As many of us know, the Toronto Blue Jays have lofty expectations this season. Whether it be from the odds in Vegas to the chatter around the league to the success-starved fans, everyone agrees that the Blue Jays should make the playoffs this season.
With many fair-weather fans joining the fray in Toronto, it would help to give them a little more information about the team, especially regarding the new players on the squad.
This piece will look at all of the starting offensive players and discuss their main strengths and what they bring to the Blue Jays.
Since he was in the minor leagues, J.P. Arencibia has been known as an offensive catcher. He has great raw power, and I believe will hit close to 30 home runs this season.
After the debacle on Opening Day trying to catch R.A. Dickey's knuckler, many fans have instantly soured on J.P. However, his power in the bottom half of the lineup will definitely be useful this season.
It will be interesting to see how many RBI J.P. will have this season on Brett Lawrie scoring runs. #Teamunit is still alive and well.
I kid I kid, but seriously, what does he bring?
If you have read any other articles written by yours truly, you know that I am not the biggest Adam Lind fan.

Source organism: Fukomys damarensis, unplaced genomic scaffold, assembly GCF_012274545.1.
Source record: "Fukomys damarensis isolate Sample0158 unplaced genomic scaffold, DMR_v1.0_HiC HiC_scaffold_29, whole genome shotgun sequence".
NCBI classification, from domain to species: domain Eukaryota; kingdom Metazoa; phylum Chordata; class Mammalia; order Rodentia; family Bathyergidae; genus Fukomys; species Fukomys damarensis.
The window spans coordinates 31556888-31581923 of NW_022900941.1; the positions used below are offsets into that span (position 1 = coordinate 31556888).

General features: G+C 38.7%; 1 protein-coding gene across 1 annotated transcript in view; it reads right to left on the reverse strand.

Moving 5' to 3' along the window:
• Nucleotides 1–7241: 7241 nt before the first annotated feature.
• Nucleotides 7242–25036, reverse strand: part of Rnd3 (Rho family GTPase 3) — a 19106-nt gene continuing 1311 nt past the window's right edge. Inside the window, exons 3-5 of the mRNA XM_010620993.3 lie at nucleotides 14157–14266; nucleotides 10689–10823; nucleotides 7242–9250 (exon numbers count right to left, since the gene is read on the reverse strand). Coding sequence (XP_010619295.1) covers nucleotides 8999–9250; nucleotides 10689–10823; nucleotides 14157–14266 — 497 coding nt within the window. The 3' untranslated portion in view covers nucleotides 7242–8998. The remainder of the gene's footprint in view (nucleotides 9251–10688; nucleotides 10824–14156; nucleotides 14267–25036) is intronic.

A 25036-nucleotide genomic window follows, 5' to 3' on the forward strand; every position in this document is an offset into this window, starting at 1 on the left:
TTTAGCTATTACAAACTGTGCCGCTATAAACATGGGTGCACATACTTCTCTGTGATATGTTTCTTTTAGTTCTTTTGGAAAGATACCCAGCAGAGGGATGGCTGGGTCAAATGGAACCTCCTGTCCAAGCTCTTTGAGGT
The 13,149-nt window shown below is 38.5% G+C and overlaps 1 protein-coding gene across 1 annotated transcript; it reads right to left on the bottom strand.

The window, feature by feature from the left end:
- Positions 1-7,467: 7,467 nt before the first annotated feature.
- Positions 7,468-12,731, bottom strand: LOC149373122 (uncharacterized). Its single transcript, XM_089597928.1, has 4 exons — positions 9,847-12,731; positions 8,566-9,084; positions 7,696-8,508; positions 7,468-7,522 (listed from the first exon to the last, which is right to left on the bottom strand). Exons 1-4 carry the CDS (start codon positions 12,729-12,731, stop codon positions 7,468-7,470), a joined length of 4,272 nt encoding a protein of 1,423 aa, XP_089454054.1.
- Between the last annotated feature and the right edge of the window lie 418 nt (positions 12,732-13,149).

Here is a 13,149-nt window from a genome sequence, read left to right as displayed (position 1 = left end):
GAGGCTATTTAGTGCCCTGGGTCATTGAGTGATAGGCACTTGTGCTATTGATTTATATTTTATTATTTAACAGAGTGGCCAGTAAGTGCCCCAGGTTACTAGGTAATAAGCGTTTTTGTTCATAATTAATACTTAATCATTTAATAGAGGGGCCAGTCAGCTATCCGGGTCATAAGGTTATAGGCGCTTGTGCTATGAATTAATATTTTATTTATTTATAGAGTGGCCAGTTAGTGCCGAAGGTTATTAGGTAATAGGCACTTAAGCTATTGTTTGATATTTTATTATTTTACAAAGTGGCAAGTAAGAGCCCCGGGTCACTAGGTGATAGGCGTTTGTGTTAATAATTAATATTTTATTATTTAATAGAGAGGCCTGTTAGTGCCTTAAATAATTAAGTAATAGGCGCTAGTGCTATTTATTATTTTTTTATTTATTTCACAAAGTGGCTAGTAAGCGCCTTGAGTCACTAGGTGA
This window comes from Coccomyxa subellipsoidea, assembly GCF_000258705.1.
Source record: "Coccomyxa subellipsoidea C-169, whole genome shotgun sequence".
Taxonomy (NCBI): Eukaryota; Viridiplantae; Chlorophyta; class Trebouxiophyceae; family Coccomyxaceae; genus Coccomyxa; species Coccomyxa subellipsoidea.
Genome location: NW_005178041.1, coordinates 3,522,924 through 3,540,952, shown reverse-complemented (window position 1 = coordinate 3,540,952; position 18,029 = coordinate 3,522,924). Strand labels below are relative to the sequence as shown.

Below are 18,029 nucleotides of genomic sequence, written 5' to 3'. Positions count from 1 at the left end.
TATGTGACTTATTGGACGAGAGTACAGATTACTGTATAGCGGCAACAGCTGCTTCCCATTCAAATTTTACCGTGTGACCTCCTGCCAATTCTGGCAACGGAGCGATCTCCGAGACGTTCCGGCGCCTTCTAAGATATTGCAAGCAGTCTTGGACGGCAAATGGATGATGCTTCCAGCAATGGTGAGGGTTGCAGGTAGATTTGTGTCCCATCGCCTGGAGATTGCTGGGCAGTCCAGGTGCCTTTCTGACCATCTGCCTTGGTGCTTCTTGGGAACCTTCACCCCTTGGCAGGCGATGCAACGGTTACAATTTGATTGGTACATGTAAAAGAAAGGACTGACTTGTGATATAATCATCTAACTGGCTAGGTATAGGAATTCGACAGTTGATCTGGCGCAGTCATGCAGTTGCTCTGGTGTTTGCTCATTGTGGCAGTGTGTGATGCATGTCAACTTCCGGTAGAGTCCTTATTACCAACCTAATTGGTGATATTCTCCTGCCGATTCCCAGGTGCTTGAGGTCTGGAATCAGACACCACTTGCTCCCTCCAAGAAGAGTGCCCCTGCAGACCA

This is why: Other than his breakout 2009 season, Adam Lind's career high in WAR* (Wins Above Replacement) in a full season is 0.2.
What does that mean? It means that he brings 0.2 more wins to the Blue Jays versus an average minor league designated hitter.
Think if they had a serviceable, decent designated hitter.
If I had to comment on his biggest strength, I would say that it is his ability to get hot and streaky. He might not be consistent, but he can get you four hits or four RBI one game out of 20.
* WAR is defined as a single number that presents the number of wins the player added to the team above what a replacement player (think AAA minor league player) would add.
Edwin Encarnacion has turned into an all-around great player for the Blue Jays. He brings power, some speed, a good eye at the plate and the ability to cash in runs.
He is a smart hitter and does not give away any at-bats. Although he was in the top five for most home runs last season, I wouldn't say his power is his biggest asset. It is the fact that he gives you exactly what you want in the four hole, a player that can get the runs home and a myriad of ways.
He provides great protection for Jose Bautista and displays all the skills that you want with runners on base.
Even so early in the season, on a new team, it is clear that Emilio Bonifacio brings much energy and excitement to the bottom of the batting order and helps keep his teammates loose.
It seems as if Jose Reyes thinks Bonifacio is hilarious, and he keeps the atmosphere quite light on and off the field.
Whether it be through all of his new handshakes with teammates or his 'Lo Viste' signal where he holds a sideways V over his eye, Bonifacio helps bring the team together.
That is his biggest strength on the Blue Jays